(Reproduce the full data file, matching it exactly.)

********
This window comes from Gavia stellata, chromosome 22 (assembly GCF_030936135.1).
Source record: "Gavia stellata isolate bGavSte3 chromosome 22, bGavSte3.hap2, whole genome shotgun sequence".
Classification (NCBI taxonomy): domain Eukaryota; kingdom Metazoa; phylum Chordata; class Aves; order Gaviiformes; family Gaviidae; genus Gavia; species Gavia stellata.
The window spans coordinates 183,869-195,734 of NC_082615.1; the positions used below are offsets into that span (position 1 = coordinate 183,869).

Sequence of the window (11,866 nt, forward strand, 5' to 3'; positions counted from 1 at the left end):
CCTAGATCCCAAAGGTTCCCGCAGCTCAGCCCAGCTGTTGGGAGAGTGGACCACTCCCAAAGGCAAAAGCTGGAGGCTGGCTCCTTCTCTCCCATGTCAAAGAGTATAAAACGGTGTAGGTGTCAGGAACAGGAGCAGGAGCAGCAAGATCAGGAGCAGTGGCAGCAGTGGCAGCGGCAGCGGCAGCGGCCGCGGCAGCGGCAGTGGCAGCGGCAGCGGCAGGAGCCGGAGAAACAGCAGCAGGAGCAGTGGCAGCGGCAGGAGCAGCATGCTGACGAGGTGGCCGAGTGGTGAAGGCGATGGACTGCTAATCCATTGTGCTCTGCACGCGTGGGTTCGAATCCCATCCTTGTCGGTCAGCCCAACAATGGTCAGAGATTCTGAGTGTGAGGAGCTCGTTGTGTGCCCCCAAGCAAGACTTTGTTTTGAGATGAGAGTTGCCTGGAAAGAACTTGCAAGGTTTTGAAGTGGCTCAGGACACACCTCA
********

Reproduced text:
This window comes from Gavia stellata, chromosome 22 (assembly GCF_030936135.1).
Source record: "Gavia stellata isolate bGavSte3 chromosome 22, bGavSte3.hap2, whole genome shotgun sequence".
Classification (NCBI taxonomy): domain Eukaryota; kingdom Metazoa; phylum Chordata; class Aves; order Gaviiformes; family Gaviidae; genus Gavia; species Gavia stellata.
The window spans coordinates 183,869-195,734 of NC_082615.1; the positions used below are offsets into that span (position 1 = coordinate 183,869).

Sequence of the window (11,866 nt, forward strand, 5' to 3'; positions counted from 1 at the left end):
CCTAGATCCCAAAGGTTCCCGCAGCTCAGCCCAGCTGTTGGGAGAGTGGACCACTCCCAAAGGCAAAAGCTGGAGGCTGGCTCCTTCTCTCCCATGTCAAAGAGTATAAAACGGTGTAGGTGTCAGGAACAGGAGCAGGAGCAGCAAGATCAGGAGCAGTGGCAGCAGTGGCAGCGGCAGCGGCAGCGGCCGCGGCAGCGGCAGTGGCAGCGGCAGCGGCAGGAGCCGGAGAAACAGCAGCAGGAGCAGTGGCAGCGGCAGGAGCAGCATGCTGACGAGGTGGCCGAGTGGTGAAGGCGATGGACTGCTAATCCATTGTGCTCTGCACGCGTGGGTTCGAATCCCATCCTTGTCGGTCAGCCCAACAATGGTCAGAGATTCTGAGTGTGAGGAGCTCGTTGTGTGCCCCCAAGCAAGACTTTGTTTTGAGATGAGAGTTGCCTGGAAAGAACTTGCAAGGTTTTGAAGTGGCTCAGGACACACCTCA